Do I have arthritis?

Do I have Osteoarthritis?

GPs often diagnose joint pain as arthritis. Often they are correct – we’re not challenging our medical colleagues on that! However, even members of the public assume that if your joints ache then they have osteoarthritis.

What actually is it?

Osteoarthritis (OA) is bony destruction and cartilage loss that is more than is expected with age. The cartilage roughens and thins and the body responds by toughening the underlying bone and sometimes creates bony hooks called osteophytes which pinch into soft tissue. As the body tries to repair the joint, it swells with inflammatory repair cells. The swelling if it stays long enough eventually inhibits muscles from working so they weaken loading the joint even more.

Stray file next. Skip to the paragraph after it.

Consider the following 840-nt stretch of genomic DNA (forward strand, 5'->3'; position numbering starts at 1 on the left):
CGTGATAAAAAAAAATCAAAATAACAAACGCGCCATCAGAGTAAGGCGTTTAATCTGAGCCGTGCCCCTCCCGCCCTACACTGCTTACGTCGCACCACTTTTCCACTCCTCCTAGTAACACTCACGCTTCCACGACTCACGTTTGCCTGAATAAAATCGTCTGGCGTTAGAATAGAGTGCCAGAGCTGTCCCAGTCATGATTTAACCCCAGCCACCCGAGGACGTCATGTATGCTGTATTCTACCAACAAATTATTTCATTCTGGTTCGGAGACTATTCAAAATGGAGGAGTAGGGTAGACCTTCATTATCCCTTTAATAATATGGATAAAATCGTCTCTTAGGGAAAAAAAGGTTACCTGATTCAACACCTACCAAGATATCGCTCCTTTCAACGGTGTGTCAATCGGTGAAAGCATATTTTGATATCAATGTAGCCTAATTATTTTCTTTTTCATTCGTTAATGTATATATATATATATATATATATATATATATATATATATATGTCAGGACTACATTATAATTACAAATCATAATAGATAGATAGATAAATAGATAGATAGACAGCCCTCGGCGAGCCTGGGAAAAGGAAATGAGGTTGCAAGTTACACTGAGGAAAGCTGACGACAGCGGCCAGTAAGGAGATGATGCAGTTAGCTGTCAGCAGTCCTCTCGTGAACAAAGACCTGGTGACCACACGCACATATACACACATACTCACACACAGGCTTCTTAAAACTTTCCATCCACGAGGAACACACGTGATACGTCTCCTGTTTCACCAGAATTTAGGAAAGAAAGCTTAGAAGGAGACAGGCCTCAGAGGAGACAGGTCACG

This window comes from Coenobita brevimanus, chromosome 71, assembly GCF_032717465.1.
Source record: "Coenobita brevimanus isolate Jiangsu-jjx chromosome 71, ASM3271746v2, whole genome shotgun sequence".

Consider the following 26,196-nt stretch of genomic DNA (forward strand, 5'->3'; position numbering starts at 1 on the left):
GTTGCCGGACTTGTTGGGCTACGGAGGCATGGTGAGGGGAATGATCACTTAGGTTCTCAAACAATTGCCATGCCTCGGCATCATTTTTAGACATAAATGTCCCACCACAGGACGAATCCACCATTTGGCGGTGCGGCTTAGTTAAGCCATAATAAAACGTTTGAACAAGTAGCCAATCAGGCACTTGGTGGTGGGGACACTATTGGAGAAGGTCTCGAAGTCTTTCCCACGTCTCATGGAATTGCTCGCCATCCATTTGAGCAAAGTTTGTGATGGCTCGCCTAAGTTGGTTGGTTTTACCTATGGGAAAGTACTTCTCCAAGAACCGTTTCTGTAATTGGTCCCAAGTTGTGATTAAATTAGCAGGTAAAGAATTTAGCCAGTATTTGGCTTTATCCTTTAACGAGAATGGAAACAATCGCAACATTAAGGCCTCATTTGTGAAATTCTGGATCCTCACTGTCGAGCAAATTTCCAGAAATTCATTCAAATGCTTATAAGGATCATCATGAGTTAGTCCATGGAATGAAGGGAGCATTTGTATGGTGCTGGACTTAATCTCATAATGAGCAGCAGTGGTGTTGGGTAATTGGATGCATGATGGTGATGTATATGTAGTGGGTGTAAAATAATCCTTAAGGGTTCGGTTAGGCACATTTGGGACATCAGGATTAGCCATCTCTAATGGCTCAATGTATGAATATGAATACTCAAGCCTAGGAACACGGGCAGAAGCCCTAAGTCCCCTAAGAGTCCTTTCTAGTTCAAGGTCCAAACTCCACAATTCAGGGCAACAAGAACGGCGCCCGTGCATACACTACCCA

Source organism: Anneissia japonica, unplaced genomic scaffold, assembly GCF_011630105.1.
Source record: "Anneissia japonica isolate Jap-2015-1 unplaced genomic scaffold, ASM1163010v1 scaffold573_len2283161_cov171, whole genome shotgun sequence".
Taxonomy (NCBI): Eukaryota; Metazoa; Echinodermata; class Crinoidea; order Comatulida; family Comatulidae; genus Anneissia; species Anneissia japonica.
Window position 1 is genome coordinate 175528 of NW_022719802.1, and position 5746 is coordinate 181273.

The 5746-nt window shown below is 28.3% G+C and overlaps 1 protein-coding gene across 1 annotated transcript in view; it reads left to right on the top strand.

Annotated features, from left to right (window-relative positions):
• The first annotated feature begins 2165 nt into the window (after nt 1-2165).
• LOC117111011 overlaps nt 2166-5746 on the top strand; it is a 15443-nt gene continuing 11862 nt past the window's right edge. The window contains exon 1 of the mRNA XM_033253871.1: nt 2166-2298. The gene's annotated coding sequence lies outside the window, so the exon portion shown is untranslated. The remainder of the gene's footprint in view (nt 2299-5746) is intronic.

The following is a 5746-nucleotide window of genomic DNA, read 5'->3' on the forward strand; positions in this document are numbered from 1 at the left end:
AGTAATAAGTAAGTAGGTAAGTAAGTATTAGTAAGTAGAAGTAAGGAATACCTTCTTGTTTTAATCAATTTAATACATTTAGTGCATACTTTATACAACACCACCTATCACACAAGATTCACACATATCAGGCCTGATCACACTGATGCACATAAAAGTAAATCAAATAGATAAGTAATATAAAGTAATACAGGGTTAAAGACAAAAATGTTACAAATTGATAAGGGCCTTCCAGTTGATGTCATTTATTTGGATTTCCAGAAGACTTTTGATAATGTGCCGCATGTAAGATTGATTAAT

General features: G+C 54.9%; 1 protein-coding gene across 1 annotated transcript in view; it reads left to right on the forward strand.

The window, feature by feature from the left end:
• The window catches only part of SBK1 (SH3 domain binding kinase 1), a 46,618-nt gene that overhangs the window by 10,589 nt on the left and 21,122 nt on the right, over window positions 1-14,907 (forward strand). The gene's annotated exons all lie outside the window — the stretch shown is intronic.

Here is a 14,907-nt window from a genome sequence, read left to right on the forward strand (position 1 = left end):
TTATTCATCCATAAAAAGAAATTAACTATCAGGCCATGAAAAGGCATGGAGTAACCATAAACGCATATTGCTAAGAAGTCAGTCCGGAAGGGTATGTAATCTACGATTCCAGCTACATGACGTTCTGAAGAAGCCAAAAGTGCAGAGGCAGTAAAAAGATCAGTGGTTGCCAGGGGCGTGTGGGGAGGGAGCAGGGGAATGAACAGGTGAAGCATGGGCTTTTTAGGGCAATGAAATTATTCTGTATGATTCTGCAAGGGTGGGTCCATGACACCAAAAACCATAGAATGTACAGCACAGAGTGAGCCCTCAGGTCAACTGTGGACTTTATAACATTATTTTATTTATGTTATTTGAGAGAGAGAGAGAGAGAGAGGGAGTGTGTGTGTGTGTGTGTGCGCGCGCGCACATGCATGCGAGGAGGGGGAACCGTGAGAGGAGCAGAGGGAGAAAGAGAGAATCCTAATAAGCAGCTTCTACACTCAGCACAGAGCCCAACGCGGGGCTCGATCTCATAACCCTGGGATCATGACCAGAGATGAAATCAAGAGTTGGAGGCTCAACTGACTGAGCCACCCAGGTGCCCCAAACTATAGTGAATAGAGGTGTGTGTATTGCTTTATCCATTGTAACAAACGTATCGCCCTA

The cause is largely due to obesity, age and previous joint injuries. Genetics have some influence on this but only in some types of OA.

How is it diagnosed?

There is no blood test for it. The diagnosis is largely made up from the presentation of the client, whether there is a characteristic pattern of deformity or pain and of course X-ray. There must be X ray evidence of OA to diagnose it. However, it cannot predict how much pain you have. Sometimes, very arthritic joints don’t hurt. It depends on a number of other factors like weight, pain threshold etc.

So my joints hurt, should I be worried?

No. It doesn’t mean that you have arthritis. Especially if you are under 50, the chances are slim. The best to do is to contact your GP or physiotherapist and they will assess your joints and will work out the cause of your pain.

Email us if you have some concerns.

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